The Effects of Corporate Learning on Employee Recruitment and Retention

 

Virtual learning is a useful alternative way of upskilling employees. Virtual learning systems have been used in universities for years with systems such as Blackboard and Moodle. Employers are now starting to embrace alternative methods of staff development which includes virtual reality.

Workplace and corporate learning is a great way to retain staff. Whether it’s a day out of the office, development of key skills, upskilling, additional training or learning helps staff feel valued and ensures they are up to date with the organisation’s needs. Blackboard has produced a guide ‘The Effects of Corporate Learning on Employee Recruitment and Retention‘ which is useful to justify training if you need to make a business case!

For organisations that want to offer training to new or existing employees, it’s not always easy to coordinate training sessions, seminars, and other events. One of the most important advancements in recent years, for work-place training and continuing education, has been virtual learning. The following examples showcase just how beneficial virtual learning is for organisation that use it to its best advantage.

The virtual environment is a web-based learning platform where participants can attend learning sessions and engage in a variety of lessons and activities. A range of different activities can be involved: webinars and other group teaching sessions; one-on-one training; and interactive exercises are all popular choices in virtual classrooms. Virtual learning can also include activities that participants do alone in their own time, allowing employees to train and learn in a digital environment, at their own pace, and without having to travel to attend training sessions. It’s cost-effective, time-saving, easier to organise, and when deployed in the right way, is a highly effective way to train employees at all levels. Virtual learning can improve how employees participate in and learn from their training, resulting in better-trained staff and improved productivity.

Sodexo’s ON24 Virtual Learning Environment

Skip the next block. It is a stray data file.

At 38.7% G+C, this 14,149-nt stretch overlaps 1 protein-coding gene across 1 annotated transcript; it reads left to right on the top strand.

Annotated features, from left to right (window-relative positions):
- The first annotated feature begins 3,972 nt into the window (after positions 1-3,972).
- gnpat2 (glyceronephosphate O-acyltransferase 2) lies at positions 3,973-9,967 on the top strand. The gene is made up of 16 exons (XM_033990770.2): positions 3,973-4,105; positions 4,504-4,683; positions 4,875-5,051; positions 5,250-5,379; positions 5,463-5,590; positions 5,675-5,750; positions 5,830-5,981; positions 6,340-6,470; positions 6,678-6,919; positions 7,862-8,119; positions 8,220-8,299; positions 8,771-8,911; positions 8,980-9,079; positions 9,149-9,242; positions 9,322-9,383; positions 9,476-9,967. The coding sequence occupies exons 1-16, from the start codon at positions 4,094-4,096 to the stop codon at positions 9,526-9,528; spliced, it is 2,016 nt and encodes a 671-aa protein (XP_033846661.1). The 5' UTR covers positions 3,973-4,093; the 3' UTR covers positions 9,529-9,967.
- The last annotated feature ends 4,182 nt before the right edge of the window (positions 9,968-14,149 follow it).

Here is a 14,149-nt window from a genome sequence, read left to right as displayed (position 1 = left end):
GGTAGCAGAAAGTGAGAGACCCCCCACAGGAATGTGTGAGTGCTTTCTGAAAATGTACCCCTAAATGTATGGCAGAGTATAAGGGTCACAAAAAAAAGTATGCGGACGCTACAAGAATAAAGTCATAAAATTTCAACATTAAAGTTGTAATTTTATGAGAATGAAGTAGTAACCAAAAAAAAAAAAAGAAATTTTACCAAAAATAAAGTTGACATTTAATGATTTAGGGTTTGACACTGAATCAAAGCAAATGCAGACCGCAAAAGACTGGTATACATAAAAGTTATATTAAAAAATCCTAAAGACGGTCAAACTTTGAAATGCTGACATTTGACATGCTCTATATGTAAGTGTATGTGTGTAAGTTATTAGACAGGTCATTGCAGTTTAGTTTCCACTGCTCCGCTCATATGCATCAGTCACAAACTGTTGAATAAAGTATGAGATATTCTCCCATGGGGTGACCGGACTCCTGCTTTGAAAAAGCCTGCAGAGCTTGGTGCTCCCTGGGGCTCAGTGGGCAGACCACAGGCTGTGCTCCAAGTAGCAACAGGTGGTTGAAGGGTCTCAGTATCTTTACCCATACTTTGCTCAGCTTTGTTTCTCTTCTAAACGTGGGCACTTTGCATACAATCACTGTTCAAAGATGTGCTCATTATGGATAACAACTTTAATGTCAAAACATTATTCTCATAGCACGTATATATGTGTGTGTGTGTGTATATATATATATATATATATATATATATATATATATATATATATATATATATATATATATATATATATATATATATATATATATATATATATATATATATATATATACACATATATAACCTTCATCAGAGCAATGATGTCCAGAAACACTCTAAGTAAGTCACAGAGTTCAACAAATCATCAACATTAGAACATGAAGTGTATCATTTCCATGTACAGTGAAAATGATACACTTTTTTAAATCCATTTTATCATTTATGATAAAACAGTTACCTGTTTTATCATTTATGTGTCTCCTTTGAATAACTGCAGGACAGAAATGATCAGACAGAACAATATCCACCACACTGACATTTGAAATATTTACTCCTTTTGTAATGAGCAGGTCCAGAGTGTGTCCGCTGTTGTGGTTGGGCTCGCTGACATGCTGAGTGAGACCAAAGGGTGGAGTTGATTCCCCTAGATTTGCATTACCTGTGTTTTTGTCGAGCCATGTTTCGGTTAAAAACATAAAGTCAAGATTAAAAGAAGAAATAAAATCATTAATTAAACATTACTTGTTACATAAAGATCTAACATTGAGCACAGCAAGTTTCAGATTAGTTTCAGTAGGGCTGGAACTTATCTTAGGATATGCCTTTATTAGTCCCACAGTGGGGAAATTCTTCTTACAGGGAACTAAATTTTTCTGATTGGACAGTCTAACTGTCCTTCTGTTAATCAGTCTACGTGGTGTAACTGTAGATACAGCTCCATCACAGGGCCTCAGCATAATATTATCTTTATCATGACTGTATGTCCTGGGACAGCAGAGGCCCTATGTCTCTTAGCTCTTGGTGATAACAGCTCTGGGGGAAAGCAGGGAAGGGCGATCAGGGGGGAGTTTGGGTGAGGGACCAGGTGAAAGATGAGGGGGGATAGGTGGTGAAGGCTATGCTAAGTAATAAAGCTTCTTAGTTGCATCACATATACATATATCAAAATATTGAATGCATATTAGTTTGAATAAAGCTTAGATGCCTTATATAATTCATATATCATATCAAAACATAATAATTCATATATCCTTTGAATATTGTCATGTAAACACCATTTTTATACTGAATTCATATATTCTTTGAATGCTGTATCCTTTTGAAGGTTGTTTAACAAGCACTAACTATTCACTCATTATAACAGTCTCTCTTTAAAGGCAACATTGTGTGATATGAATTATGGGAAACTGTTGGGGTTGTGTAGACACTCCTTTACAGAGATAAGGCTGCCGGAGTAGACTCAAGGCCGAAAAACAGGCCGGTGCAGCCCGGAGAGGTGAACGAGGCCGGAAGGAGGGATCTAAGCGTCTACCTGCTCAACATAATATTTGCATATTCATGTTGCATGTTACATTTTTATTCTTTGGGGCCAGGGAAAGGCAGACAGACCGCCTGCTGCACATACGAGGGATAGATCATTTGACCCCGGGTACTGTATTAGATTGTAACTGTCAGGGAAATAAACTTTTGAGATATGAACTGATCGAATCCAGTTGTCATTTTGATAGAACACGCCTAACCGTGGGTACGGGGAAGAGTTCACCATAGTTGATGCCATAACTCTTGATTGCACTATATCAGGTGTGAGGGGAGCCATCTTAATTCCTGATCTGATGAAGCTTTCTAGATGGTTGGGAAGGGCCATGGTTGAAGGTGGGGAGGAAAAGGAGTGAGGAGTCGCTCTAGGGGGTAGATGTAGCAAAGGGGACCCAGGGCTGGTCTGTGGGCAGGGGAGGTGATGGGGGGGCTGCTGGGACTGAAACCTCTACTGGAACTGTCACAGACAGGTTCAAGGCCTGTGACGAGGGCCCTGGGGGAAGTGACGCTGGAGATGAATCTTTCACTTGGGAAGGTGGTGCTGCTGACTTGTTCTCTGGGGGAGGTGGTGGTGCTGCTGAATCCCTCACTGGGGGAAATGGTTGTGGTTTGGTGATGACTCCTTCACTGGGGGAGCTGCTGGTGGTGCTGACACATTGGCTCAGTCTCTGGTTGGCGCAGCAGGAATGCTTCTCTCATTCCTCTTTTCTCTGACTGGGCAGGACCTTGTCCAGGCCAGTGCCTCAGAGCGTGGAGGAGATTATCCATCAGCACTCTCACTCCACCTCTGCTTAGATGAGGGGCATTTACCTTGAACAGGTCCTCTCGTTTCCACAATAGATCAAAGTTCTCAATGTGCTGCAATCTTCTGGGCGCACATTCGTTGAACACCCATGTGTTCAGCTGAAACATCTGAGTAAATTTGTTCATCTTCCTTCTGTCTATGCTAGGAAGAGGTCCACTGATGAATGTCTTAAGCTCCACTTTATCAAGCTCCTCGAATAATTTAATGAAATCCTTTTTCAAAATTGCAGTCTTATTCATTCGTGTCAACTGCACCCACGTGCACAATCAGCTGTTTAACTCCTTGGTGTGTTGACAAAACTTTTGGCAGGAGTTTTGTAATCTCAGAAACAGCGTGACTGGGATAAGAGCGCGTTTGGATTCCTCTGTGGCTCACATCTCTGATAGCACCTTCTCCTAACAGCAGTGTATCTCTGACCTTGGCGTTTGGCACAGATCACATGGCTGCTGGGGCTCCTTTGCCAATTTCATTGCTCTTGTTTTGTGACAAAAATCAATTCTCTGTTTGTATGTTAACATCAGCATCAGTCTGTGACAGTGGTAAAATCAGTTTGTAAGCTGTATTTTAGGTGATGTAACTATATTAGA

Sodexo is one of the world’s biggest food and facilities management companies. With more than 400,000 employees in 80 countries, Sodexo designs, delivers, and manages a range of “quality of life” services in corporate, education, healthcare, and government settings.

Prior to the implementation of its new virtual learning programme, Sodexo had a number of problems with its employee training: attendance and engagement levels were low, costs were high due to travel requirements for live training sessions, and training schedules had led to conflicts with client partner commitments. Sodexo needed a flexible, cost-effective solution to these problems, which would improve attendance and engagement, and lead to better-trained staff.

To solve these problems, Sodexo worked with global webinar development leader ON24 to develop a virtual learning environment for employee training and career development. The learning environment helps provide training, and gives managers more tools to define their company roles, implement changes in their respective departments, and improve business outcomes. With this learning environment, the company has improved both attendance and engagement, with more employees opting to take part in training sessions, and engaging in a higher number of learning activities than they previously were. The virtual learning environment has been so successful that Sodexo plans to provide even more virtual learning opportunities to its employees, including content designed for viewing on mobile devices.